It’s amazing how many times we think we need to do more — but we don’t. I think here about the student who has exercised their right to protest by laying on the floor instead of transitioning. The instinct by most is to pick this student up and force them to walk to the next location. But why? Are they being hurt? Are they hurting someone else? Is there absolutely no way to create safety by relocating peers / furniture / adults? That is the only time where I find it absolutely necessary to intervene in some sort of physical way (such as blocking a student from hitting themselves in the head). There’s a dozen other ways to respond — first and foremost, wait.
Yep, wait. We can wait for our students to re-regulate, offering supports or strategies for regulation when appropriate. We can make sure we stay regulated! And then address the situation together. Maybe we use one of the strategies below. Maybe we all just needed to offer more time to regulate. Maybe we can talk through it together when we are both calm and regulated, such as reminding a student that we take the bus to see mama.
We all want choices in our lives. We all want to feel in control. There’s a difference between a lunch someone orders for you, and a lunch that you choose for yourself. Going to a party because you want to, or because someone else dragged you. Think of all the choices that you make on a daily basis. Think about the number of real, meaningful choices that your students or child gets to make on a daily basis. It’s often pretty insignificant. We need to offer more choices all day long. But we especially need to offer more choices before activities that have frequently served as triggers in the past.
An example: I once had a student who disliked the transition to the bus. It’s a hard transition. There’s a lot happening, and the bus ride can feel very long when all you want is your mama. We’ve struggled with making it out the door in the past. We didn’t really know what to do. We didn’t want to force him through the door, even if it was just through an adult holding each hand. It’s a bit much. But we also know that he needed to be on the bus and that, for once, there was a time limit. We can’t wait for the bus for 45 minutes. You’d be amazed at the simple solution that made all the difference: asking this student if he would like to wear his backpack, carry his backpack, or have help with his backpack. This small choice gave him a sense of control. It also meant that he could tell us what his sensory system could handle each day. Some days the feel of the heavy backpack helped him feel grounded. Other days, it was just too much. That tiny change has meant no tears and eagerly hurrying to get to the bus (and eventually mama).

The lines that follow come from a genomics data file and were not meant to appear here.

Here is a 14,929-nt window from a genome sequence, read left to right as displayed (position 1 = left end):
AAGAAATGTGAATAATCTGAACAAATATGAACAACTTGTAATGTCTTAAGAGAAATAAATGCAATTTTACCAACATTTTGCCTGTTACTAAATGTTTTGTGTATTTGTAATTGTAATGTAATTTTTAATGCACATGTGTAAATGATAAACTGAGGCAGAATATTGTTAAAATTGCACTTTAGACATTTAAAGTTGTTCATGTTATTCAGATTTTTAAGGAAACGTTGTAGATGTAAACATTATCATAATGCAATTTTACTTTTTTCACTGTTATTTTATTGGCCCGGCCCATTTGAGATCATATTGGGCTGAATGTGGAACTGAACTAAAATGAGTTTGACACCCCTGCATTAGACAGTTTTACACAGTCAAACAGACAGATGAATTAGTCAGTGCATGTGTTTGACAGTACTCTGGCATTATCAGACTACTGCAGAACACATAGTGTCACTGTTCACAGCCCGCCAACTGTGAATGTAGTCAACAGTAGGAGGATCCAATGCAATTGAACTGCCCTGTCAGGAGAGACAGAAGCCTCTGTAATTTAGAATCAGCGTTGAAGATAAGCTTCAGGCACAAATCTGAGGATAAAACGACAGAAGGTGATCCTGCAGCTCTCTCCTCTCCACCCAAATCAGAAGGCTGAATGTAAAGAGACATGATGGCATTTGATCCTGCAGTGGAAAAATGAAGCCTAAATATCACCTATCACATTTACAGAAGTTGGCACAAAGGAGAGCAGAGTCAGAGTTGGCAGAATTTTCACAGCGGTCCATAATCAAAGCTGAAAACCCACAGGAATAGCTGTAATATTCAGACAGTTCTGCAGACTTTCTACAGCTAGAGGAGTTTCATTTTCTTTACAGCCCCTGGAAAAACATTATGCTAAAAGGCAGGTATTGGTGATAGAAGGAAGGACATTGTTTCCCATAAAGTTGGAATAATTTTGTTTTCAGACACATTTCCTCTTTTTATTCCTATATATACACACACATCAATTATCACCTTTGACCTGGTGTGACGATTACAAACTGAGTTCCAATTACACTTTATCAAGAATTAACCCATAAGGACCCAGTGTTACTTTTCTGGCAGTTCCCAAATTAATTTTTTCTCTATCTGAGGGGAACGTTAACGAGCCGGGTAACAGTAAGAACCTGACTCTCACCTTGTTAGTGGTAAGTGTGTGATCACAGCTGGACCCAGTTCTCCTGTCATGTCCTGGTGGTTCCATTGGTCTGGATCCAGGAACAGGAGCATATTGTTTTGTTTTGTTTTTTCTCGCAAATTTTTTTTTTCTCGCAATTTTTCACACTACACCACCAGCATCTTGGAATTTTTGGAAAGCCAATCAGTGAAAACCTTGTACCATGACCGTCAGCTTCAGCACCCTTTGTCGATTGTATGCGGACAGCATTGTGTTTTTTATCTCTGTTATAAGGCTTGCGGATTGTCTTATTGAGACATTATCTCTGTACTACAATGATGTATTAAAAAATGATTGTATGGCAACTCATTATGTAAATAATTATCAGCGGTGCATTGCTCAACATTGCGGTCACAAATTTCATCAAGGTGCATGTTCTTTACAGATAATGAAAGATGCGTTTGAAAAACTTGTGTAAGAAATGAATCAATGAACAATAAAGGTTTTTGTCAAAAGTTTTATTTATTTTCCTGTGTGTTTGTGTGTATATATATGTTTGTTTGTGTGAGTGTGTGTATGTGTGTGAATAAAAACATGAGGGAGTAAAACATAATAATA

Moral of the story: notice where you can offer choices, instead of telling what to do, how to do, when to do. Don’t be afraid about sharing control with your students. It’s often one of those antithetical ideas: the more you give away, the more you have.
Use other prompts.
There is a whole TON of other prompts available for teaching. We can use facial expressions, such as the “expectant waiting” face. We can talk to students. We can ask questions. We can give directions. We can show pictures. We can use video. We can point to different elements. We can use pointers and lasers and visual cover-ups. We can do it ourselves while they watch. We can start the process and then hand it over to them. Basically: don’t forget about all the other prompts that are available to you. Physical prompting is fast and it is easy, but that doesn’t mean it’s best. It’s rarely best.
Use assistive technology.